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Doctor's Orders

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Shay Totten of Seven Days reported that William R. Milnes Jr. retired last year from his position as CEO at Blue Cross Blue Shield of Vermont with a total compensation package of some $7.25 million. Kevin Goddard, the publicist for BCBS, suggested that this news must be understood “in context.” I can offer some context from my medical practice.

Medical insurance companies and the administrative entities called pharmacy benefit managers work assiduously to alter the clinical decision making of physicians and other clinicians, generally steering prescribers toward less expensive drugs. Chief among the tactics used to influence physicians is “utilization review.” Ostensibly, the prescriber submits a report with a rationale for a non-preferred drug, but the real game is to hassle physicians into compliance by chewing up their time with paperwork and phone calls. Bupropion, an antidepressant that I often prescribe, provides a fine case in point.

Generic, slow-release bupropion is less expensive than the brand-name Wellbutrin XL version (for customers paying out of pocket, $143 versus $173 for 30 pills at Vincent’s Pharmacy in Waterbury, $130 versus $254 at Rite Aid in Burlington), but it turns out that the generic version is known to sometimes release its contents unreliably and too quickly. This happened to one of my patients, who experienced nausea, restlessness, anxiety and headaches daily with the generic drug; symptoms resolved completely and immediately when he restarted brand-name Wellbutrin XL. Thanks to Kafka-esque administrative hurdles, the aforementioned patient endured approximately five weeks on generic bupropion after the prescription for Wellbutrin XL was written; in another case in my practice, a Byzantine authorization process caused two months to elapse between writing the brand-name prescription and getting insurance reimbursement authorized.

In a recent conversation with the medical director at BCBSVT about the second case above (the first case wasn’t his), he proudly informed me that his employer had saved “in the ballpark” of $1.8 million over a year by getting doctors to prescribe generic drugs rather than brand name. His financial guys assured him that the savings were passed on to consumers in the form of reduced premium prices. According to my simple-minded calculation, with 160,000 subscribers, all these efforts to reduce the cost of prescription drugs saved Blue Cross subscribers a preposterously paltry 98 cents per month per member.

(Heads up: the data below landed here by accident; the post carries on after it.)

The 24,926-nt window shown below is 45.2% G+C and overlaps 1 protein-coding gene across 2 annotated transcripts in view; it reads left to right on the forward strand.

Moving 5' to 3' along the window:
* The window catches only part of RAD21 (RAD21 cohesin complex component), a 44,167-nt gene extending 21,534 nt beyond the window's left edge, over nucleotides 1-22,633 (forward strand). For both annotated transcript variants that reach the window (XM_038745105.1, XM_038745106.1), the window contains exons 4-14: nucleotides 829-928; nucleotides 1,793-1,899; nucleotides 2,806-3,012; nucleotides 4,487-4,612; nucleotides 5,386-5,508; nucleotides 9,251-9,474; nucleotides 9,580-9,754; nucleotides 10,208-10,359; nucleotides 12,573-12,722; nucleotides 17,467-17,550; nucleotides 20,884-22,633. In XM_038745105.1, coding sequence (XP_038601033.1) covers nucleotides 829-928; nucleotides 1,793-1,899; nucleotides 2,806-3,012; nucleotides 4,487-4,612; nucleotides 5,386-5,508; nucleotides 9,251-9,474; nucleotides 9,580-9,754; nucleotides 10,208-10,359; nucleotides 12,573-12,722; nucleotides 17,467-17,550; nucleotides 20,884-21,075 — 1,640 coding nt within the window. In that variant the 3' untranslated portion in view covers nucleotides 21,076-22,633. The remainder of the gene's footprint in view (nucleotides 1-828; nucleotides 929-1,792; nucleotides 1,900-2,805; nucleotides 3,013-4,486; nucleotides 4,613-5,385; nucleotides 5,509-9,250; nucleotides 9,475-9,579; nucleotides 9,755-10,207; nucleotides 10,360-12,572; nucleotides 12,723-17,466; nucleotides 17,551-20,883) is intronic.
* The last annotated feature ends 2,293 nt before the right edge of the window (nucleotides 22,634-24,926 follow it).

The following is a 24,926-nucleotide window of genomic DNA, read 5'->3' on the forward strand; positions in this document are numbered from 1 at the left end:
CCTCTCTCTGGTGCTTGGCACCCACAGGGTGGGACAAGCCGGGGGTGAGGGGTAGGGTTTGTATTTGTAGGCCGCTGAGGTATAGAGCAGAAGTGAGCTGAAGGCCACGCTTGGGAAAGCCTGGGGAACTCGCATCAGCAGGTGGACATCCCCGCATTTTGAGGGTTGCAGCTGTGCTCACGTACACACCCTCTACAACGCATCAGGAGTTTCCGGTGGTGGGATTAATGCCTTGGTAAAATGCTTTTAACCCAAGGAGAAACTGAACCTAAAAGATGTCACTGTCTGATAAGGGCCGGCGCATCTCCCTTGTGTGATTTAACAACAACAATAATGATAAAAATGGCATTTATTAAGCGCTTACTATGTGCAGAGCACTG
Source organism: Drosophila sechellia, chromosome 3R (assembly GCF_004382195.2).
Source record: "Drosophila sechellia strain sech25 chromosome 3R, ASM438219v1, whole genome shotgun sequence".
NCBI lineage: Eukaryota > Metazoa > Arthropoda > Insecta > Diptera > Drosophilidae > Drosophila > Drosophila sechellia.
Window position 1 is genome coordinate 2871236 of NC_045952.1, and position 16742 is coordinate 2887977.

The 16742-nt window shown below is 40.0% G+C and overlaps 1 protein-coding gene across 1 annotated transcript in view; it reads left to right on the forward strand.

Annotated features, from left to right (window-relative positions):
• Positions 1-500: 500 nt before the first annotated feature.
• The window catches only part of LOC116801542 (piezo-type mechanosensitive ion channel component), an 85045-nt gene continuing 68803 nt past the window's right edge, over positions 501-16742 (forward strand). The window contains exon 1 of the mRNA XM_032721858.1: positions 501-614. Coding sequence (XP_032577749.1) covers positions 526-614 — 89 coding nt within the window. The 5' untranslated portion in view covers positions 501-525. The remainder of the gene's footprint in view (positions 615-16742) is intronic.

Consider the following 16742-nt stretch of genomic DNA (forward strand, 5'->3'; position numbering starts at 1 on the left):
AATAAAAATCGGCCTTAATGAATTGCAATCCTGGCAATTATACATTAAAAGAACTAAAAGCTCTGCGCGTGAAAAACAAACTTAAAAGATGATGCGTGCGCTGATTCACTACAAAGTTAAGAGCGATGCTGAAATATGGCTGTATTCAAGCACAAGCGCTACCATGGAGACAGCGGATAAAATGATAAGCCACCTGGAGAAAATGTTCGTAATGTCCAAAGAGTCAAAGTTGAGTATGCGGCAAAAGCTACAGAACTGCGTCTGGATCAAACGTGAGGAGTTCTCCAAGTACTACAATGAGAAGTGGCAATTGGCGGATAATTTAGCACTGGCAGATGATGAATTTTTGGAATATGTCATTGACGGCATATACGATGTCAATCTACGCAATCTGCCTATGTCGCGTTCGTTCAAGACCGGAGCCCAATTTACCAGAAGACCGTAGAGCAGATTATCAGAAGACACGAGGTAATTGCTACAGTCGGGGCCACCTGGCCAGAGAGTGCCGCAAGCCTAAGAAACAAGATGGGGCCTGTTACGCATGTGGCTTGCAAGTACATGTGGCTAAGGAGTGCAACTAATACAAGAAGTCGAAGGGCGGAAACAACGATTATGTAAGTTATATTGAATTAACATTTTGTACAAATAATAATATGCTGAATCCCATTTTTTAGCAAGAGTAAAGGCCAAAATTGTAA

As illustrated above, the cost-cutting practices of insurance plans cause illness — morbidity — in some patients, in the same way that ordinary prescribing practices sometimes result in unwanted side effects. But doctors and insurance plans are different in important ways. Doctors disclose to their patients the potential harms of the medications they are asked to take; insurance plans pretend that cost cutting can be accomplished without causing any real harm — in fact, they claim, risibly, that quality is improved. Doctors systematically track the morbidity caused by their clinical practices, and change treatment plans accordingly; insurance plans do not track or disclose publicly the real damage their cost-cutting practices inflict upon patients, so subscribers have no assurance that harmful administrative practices are ever changed.

I calculate that the CEO compensation package added $3.78 per month to the premium cost for each BCBS subscriber in 2008. To look at it another way, the savings achieved at the cost of potentially considerable morbidity and clinical disruption was not that different in magnitude than the $770,000 paid out in bonuses to the nine top executives at Blue Cross last year, as reported by Totten. As a medical insurance subscriber, I can live with 98 cents more a month in medical premiums, and a few “unnecessary” brand-name prescriptions, in exchange for unfettered access to the clinical judgment of my physicians. Apparently, a certain amount of morbidity for anonymous subscribers is something that Blue Cross executives can live with, but they can’t live without their bonuses.

We live in a time when CEOs and various affiliated hustlers have fantastically inflated notions of their value, and sycophantic boards feed this infantile grandiosity with outsized compensation packages. These are not just skim scams in which a few dollars are siphoned off at a time, invisibly and harmlessly, from each of a large number of customers. Executives and other corporate employees are rewarded for the precise practices that cause real harm to their customers and shareholders. The sums of money are smaller, but the rackets at Blue Cross Blue Shield of Vermont and AIG are precisely the same. The difference is that the bubble hasn’t burst yet, for BCBSVT in particular, and the medical industry in general.

Robert S. Emmons, MD, is a board-certified psychiatrist with a solo private practice in Burlington. He is part-time clinical associate professor of psychiatry at the University of Vermont, where he teaches in the areas of psychoanalytic psychotherapy and ethics.

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